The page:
hist-brewing: Kumiss by ya

DEPiLLsb42 at aol.com DEPiLLsb42 at aol.com
Thu Dec 30 09:24:39 PST 1999

Zemetrius at aol.com writes:

> has anyone made any kumiss? i would be very interested in discussing this  with subject.

I've never made it intentionally. (leaving a quart of milk in the car over a hot weekend doesn't count) but there are a lot more recipes out there than I would have thought. It seems distilled fermented mare's milk is araka. (http://www.amug.org/~blinn/micros_p3.html)

Stephan's Florigium, of course, has a bunch of recipes and discussion.

<<From: habura at vccnw13.its.rpi.edu (Andrea Marie Habura)
Subject: Re: Kumiss: thanks for info.
Organization: Rensselaer Polytechnic Institute, Troy, NY
Date: Thu, 1 Apr 1993 13:40:08 GMT 
Yeasts and Milk: The organism that ferments lactose isn't yeast; it's a bacterium, generally genus Lactobacillus. Yeats can ferment other sugars, like sucrose and glucose. 
To deal with this, you might want to consider picking up one of the following: 
Lactase supplements. These are common in drugstores; they're sold for the use of lactose-intolerant individuals (like yours truly). These will break the lactose down into yeast-fermentable sugars. Don't heat them above body temperature; they're enzymes and heat-labile. 
Yogurt with active culture. Try an organic food store for this. These can be used as a starter culture to make a dilute yogurt sort of thing. I don't think it would be alcoholic, but you might use it in conjunction with sugar and yeast to get a thick, mildly alcoholic glop. 
Rennin. This is found in the stomachs of pigs, and might be the "magic ingredient" for real kumiss. It's commercially used for production of some cheeses. They now have bacteria that produce it, too, so the price isn't that bad. Try a dairy or a scientific supply house, like Sigma. 
I would not recommend using the Lactobacillus acidophilus-supplemented milks as a starter culture. Given enough time, these organisms produce a hideous-tasting fermentation product; I imagine they would produce a kumiss with all the taste appeal of toxic waste. 
Andrea Habura
(who is usually Alison MacDermot around here, but Alison doesn't know diddly about microbiology, and Andrea does. In this post, I'm using the word "fermentation" to indicate "any non-aerobic process by which organisms derive energy".) 
From: corun at access.digex.com (Corun MacAnndra)
Newsgroups: rec.org.sca
Subject: Re: Kumiss: thanks for info.
Date: 1 Apr 1993 10:38:53 -0500
Organization: Express Access Online Communications, Greenbelt, MD USA 
I've been waiting until I could talk to one of my Brothers about how he made kumiss before posting this as I've never done it. Todric's recipe is as follows; 
Take skim milk (or regular milk, but watered down). Add lactose to this. Mare's milk is much higher in lactose than cow's milk. Then use bread yeast, not brewer's yeast, as a starter. This apparently has the desired effect of producing the alchohol out of the lactose. Mix this in one of those plastic water carriers (the five gallon ones with the handle and spout), and hang it up so you can shake it vigorously from time to time. This prevents the kumiss from turning to yoghurt. The spout can also be opened periodically to burp it and release the pressure (or you end up with kumiss mines exploding in camp). 
I have been told that the kumiss bag was hung up just inside the yurt door so that it could be shook by people going to and from the yurt, thereby imparting a little of their energy into the drink as well. Before the kumiss was drunk, a little was spilled on the ground as an offering to the Tengri. To the best of my knowledge, this tradition is still practiced today.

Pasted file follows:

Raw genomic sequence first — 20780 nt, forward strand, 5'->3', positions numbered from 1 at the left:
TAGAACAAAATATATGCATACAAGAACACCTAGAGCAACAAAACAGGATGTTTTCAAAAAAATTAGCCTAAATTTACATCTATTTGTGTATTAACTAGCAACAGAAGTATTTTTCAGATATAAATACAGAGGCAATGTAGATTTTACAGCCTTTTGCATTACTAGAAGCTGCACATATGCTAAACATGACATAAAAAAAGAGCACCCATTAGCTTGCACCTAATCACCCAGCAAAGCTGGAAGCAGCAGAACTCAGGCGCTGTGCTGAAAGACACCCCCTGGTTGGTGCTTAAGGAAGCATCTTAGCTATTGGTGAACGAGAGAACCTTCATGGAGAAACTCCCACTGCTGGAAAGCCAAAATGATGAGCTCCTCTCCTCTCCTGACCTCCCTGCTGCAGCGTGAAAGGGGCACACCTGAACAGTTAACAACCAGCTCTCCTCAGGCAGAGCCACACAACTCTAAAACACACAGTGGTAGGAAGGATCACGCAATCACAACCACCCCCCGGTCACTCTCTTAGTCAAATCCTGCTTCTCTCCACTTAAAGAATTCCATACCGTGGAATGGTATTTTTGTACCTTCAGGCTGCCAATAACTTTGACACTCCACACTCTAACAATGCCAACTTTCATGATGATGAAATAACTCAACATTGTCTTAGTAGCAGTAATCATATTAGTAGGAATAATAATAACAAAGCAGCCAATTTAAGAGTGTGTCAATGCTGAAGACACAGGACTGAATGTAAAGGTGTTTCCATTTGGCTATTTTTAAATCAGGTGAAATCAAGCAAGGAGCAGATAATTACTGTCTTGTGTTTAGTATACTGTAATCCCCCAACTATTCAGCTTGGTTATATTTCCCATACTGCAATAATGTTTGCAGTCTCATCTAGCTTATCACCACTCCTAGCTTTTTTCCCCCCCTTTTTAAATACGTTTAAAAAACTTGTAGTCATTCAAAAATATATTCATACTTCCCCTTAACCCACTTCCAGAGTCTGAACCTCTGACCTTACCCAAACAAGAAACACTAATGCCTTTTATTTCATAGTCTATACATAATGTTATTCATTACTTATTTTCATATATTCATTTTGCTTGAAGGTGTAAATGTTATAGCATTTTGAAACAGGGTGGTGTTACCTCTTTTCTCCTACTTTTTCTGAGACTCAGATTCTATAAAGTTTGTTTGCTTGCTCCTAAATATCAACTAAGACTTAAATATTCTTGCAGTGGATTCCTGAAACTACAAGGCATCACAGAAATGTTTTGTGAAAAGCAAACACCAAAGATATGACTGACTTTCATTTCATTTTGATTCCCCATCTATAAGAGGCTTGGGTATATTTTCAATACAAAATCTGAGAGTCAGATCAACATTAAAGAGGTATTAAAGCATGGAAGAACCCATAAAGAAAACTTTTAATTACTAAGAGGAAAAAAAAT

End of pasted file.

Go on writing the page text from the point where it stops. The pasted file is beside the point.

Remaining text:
In the exhibit that came to the Smithsonian a few years ago from Russia, entitled Nomads of the Eurasian Steppe, the were many kumiss implements, including ladles and stirring spoons, as well as leather bags and pitchers. Some of the ladles were highly decorated, and one pitcher seemed to be made of a long necked gourd that was decorated with very intricate geometric patterns of red and black. I usually bring to Pennsic the photos that I was allowed by the Russians to take of this exhibit. Anyone interested in seeing these (some really nice costume and jewelry shots too) may come to Moritu camp at Pennsic and ask for me. My yurt is modelled on the one that was in this exhibit. The Russians invited me back after the exhibit closed to take measurements and photos of the inside, since no one was allowed in it during the exhibit. A marvelous chance at research. 
In service,

Corun MacAnndra | Nothing's perfect.
Dark Horde by birth | I've seen it, and it is.
Moritu by choice | T. Koenig 
From: corun at access.digex.com (Corun MacAnndra)
Newsgroups: rec.org.sca
Subject: Re: Kumiss question
Date: 3 Apr 1993 11:49:27 -0500
Organization: Express Access Online Communications, Greenbelt, MD USA 
In article <2APR199311513494 at rosie.uh.edu> st1xe at rosie.uh.edu (Brown, Derek S) writes: >Though I have never made kumiss, I am thinking of doing so and have a question.
>I don't know where to get mare's milk. I have seen the use of skim milk
>here on the Rialto but wonder is anyone has ever tried goat's milk instead.
>It can be gotten from most health food stores and has almost no lactose in
>it, which is why lactose intolerant people can drink it. Any ideas? 
THe only place I know to get mare's milk is to find someone who raises horses and talk them into milking a mare or two during foaling season. They will probably look askance at you for making such a request, since milking horses is not (to my knowledge) a very common practice in the U.S. Still, if you tell them it's for medaeval research, they may be more accomodating. 
I have a friend who's family raises Shires, the biggest horse in existence, but she has yet to talk her father into milking one of them. This is a daunting task on even as horse a small as the ones common to the steppe, and even more so on one as large as a Shire. She once told me of a foal their mare had that stood nearly eleven hands at birth. That's a big baby. 
In service,

Corun MacAnndra | Yes, we have no bananas.
Dark Horde by birth | No bananas in Scranton, P A Moritu by choice | H. Chapin 
From: svartorm at netaxs.com (Emil Stecher)
Newsgroups: rec.org.sca
Subject: Re: Morgans/koumiss
Date: 19 Mar 1994 08:52:08 GMT
Organization: Netaxs BBS and shell accounts!